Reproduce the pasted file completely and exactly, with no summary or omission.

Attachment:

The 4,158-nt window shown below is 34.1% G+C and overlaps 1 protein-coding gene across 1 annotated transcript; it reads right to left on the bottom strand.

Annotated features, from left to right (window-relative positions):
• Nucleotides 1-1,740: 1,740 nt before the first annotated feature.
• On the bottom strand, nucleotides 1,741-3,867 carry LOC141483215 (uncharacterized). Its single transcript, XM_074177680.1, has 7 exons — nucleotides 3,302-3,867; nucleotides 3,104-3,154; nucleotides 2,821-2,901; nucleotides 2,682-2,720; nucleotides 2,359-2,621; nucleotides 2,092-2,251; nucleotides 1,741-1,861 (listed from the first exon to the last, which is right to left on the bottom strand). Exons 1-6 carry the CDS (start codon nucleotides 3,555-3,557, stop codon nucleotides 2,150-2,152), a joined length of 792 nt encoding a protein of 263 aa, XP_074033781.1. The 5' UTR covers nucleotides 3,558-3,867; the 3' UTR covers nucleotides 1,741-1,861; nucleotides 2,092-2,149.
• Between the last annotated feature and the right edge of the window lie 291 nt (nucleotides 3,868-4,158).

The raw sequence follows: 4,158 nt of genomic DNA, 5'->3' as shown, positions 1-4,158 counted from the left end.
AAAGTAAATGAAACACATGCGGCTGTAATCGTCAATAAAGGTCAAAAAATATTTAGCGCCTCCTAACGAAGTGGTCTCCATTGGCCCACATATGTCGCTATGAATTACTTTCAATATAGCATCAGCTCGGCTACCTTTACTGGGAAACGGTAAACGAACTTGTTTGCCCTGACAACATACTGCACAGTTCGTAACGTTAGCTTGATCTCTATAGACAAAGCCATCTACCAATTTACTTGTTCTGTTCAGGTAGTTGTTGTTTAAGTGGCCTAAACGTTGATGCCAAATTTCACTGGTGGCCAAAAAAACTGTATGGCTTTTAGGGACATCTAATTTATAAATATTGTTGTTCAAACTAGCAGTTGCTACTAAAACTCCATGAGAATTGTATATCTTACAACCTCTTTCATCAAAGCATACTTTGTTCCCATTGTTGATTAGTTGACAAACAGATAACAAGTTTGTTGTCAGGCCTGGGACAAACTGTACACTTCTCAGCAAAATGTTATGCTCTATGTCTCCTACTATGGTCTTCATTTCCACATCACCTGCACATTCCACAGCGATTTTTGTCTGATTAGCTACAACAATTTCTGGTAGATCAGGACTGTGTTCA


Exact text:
The 4,158-nt window shown below is 34.1% G+C and overlaps 1 protein-coding gene across 1 annotated transcript; it reads right to left on the bottom strand.

Annotated features, from left to right (window-relative positions):
• Nucleotides 1-1,740: 1,740 nt before the first annotated feature.
• On the bottom strand, nucleotides 1,741-3,867 carry LOC141483215 (uncharacterized). Its single transcript, XM_074177680.1, has 7 exons — nucleotides 3,302-3,867; nucleotides 3,104-3,154; nucleotides 2,821-2,901; nucleotides 2,682-2,720; nucleotides 2,359-2,621; nucleotides 2,092-2,251; nucleotides 1,741-1,861 (listed from the first exon to the last, which is right to left on the bottom strand). Exons 1-6 carry the CDS (start codon nucleotides 3,555-3,557, stop codon nucleotides 2,150-2,152), a joined length of 792 nt encoding a protein of 263 aa, XP_074033781.1. The 5' UTR covers nucleotides 3,558-3,867; the 3' UTR covers nucleotides 1,741-1,861; nucleotides 2,092-2,149.
• Between the last annotated feature and the right edge of the window lie 291 nt (nucleotides 3,868-4,158).

The raw sequence follows: 4,158 nt of genomic DNA, 5'->3' as shown, positions 1-4,158 counted from the left end.
AAAGTAAATGAAACACATGCGGCTGTAATCGTCAATAAAGGTCAAAAAATATTTAGCGCCTCCTAACGAAGTGGTCTCCATTGGCCCACATATGTCGCTATGAATTACTTTCAATATAGCATCAGCTCGGCTACCTTTACTGGGAAACGGTAAACGAACTTGTTTGCCCTGACAACATACTGCACAGTTCGTAACGTTAGCTTGATCTCTATAGACAAAGCCATCTACCAATTTACTTGTTCTGTTCAGGTAGTTGTTGTTTAAGTGGCCTAAACGTTGATGCCAAATTTCACTGGTGGCCAAAAAAACTGTATGGCTTTTAGGGACATCTAATTTATAAATATTGTTGTTCAAACTAGCAGTTGCTACTAAAACTCCATGAGAATTGTATATCTTACAACCTCTTTCATCAAAGCATACTTTGTTCCCATTGTTGATTAGTTGACAAACAGATAACAAGTTTGTTGTCAGGCCTGGGACAAACTGTACACTTCTCAGCAAAATGTTATGCTCTATGTCTCCTACTATGGTCTTCATTTCCACATCACCTGCACATTCCACAGCGATTTTTGTCTGATTAGCTACAACAATTTCTGGTAGATCAGGACTGTGTTCA